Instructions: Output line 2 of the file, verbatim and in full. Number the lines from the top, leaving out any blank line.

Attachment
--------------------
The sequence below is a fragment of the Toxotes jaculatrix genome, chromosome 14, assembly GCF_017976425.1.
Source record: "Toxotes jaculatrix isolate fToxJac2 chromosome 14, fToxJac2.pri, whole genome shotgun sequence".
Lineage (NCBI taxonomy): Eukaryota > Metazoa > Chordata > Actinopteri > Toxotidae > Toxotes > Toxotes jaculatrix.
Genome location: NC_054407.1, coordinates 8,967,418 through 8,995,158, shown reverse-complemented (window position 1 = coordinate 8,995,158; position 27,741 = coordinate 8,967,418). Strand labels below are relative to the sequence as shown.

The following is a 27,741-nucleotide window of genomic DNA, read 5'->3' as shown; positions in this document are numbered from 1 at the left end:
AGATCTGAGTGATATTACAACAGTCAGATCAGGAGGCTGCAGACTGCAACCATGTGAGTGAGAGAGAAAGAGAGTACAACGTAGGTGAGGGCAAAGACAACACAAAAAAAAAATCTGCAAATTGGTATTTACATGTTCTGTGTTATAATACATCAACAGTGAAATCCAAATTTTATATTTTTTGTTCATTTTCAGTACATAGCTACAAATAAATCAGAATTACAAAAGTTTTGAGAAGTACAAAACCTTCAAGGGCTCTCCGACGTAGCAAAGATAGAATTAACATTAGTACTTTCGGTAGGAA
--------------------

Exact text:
Source record: "Toxotes jaculatrix isolate fToxJac2 chromosome 14, fToxJac2.pri, whole genome shotgun sequence".